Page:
The sinking of a Chinese freighter provokes a crisis between India and China - in the fourth in the series of high-tech thrillers centred on Dreamland - a top-secret USAF weapons research centre - from the acclaimed author of Flight of the Old Dog and Wings of Fire. Dreamland is a cutting-edge weapons research facility in the Nevada desert - home ...
The sinking of a Chinese freighter provokes a crisis between India and China - in the fourth in the series of high-tech thrillers centred on Dreamland - a top-secret USAF weapons research centre - from the acclaimed author of Flight of the Old Dog and Wings of Fire. Dreamland is a cutting-edge weapons research facility in the Nevada desert - home to some of the world's finest pilots and an elite combat unit that operates directly at the command of the US President. The Dreamland team fly to the South China Sea amid growing tensions between India and China. A Chinese freighter has been sunk by an unknown submarine-launched missile. Using Piranha, an experimental underwater probe, they begin to gather information on the mystery weapon. But events turn unexpectedly deadly, and the men and women of Dreamland must put their own lives on the line to keep the peace - while a shadowy force looks on, hell-bent on provoking a full-blown crisis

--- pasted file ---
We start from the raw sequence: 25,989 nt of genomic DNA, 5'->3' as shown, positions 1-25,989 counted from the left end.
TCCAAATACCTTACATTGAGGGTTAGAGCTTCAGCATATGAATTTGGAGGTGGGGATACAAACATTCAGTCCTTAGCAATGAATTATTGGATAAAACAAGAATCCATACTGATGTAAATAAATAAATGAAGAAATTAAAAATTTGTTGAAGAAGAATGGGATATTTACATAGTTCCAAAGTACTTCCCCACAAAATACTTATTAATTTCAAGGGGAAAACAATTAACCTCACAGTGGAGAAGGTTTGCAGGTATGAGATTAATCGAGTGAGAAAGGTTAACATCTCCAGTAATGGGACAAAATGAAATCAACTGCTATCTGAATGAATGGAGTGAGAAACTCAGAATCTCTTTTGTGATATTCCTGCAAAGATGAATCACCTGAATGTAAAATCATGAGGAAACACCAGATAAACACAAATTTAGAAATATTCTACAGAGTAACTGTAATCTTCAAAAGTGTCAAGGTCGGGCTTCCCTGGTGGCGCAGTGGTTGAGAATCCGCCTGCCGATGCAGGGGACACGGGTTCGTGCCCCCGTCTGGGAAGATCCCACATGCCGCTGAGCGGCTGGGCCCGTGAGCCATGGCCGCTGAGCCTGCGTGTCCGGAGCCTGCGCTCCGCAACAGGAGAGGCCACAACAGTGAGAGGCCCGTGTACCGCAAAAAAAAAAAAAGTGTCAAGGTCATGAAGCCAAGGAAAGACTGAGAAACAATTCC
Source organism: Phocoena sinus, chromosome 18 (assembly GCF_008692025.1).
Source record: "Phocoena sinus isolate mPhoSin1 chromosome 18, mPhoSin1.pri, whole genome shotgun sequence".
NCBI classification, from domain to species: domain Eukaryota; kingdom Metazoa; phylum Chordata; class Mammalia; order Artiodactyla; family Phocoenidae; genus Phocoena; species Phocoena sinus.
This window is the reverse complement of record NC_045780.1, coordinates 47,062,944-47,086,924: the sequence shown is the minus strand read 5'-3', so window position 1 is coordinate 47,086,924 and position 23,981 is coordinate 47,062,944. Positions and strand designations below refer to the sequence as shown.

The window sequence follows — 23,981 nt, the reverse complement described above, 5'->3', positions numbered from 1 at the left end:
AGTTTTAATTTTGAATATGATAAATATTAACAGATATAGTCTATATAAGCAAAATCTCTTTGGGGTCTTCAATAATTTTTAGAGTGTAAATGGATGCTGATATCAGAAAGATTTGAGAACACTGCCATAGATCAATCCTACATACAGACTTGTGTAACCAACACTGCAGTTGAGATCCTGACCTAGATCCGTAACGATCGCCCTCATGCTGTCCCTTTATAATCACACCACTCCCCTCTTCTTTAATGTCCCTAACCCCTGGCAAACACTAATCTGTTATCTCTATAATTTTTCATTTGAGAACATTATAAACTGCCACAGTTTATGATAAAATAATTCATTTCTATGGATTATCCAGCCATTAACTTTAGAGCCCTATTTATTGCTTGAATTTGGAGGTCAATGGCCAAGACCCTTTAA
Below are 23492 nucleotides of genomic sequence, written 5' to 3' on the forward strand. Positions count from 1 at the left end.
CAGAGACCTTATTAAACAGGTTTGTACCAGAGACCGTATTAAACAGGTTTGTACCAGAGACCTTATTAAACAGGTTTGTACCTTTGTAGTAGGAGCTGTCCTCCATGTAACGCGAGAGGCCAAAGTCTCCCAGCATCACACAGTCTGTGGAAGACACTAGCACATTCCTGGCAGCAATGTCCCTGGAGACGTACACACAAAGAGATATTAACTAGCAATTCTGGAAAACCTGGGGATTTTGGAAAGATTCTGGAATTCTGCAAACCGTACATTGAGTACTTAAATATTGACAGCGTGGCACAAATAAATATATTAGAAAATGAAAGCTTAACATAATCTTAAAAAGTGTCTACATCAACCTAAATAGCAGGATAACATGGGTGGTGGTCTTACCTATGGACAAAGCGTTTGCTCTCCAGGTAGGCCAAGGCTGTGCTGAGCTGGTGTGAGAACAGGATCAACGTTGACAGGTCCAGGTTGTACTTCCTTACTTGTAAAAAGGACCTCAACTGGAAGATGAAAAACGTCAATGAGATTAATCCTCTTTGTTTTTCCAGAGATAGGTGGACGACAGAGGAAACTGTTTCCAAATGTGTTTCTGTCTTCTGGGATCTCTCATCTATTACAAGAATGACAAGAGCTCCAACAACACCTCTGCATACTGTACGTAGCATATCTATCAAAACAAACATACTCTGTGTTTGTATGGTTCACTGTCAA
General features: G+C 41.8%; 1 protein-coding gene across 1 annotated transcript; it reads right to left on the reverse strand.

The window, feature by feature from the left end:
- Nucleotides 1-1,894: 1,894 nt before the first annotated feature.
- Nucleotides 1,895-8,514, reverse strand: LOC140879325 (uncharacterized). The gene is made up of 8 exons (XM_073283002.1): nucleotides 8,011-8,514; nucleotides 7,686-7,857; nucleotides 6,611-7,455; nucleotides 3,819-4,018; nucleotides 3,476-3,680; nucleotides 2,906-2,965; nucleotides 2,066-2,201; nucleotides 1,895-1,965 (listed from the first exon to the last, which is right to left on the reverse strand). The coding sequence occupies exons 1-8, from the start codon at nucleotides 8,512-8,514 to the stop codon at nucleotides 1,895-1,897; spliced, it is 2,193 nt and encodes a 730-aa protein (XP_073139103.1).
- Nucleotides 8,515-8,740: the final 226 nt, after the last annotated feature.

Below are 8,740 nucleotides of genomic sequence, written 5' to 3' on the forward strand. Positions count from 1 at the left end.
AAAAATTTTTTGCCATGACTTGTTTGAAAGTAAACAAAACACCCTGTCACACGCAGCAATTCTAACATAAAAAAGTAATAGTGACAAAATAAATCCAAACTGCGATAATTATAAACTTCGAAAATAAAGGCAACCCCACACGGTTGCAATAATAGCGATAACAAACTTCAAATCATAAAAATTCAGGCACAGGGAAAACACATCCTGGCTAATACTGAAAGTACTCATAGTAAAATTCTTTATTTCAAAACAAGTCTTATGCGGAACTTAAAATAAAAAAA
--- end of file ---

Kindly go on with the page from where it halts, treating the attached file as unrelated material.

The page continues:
Publishers Weekly, 2003-07-28 This brisk, if conventional, entry in Brown and DeFelice's jargon-filled series of military thrillers (Dale Brown's Dreamland: Nerve Center, etc.) takes a team of high-tech pilots from Dreamland, an aerospace weapons-testing facility, to sea. Piranha, an underwater robot capable of surveillance and attack, opens its career by outmaneuvering a Naval carrier. It quickly graduates from the testing phase, however, when a crisis in the China sea erupts and a Dreamland team-including Col. Dog Bastian, his daughter Capt. Breanna Stockard and her husband, wheelchair-bound Zen Stockard-is assigned to keep an eye on the goings-on between India and China. The simple mission heats up when the Dreamlanders get into a fray with the Chinese, who are anxious to test some secret machinery of their own. The authors describe each advanced weapon in such detail that readers, had they the tools, could conceivably build their own arsenal. Though these details bog down the narrative at times, the story thankfully slams into overdrive midway through. All in all, the book's overwhelming number of acronyms may discourage new readers, but fans of the series should have no complaints. (Aug.) (c) Copyright PWxyz, LLC. All rights reserved
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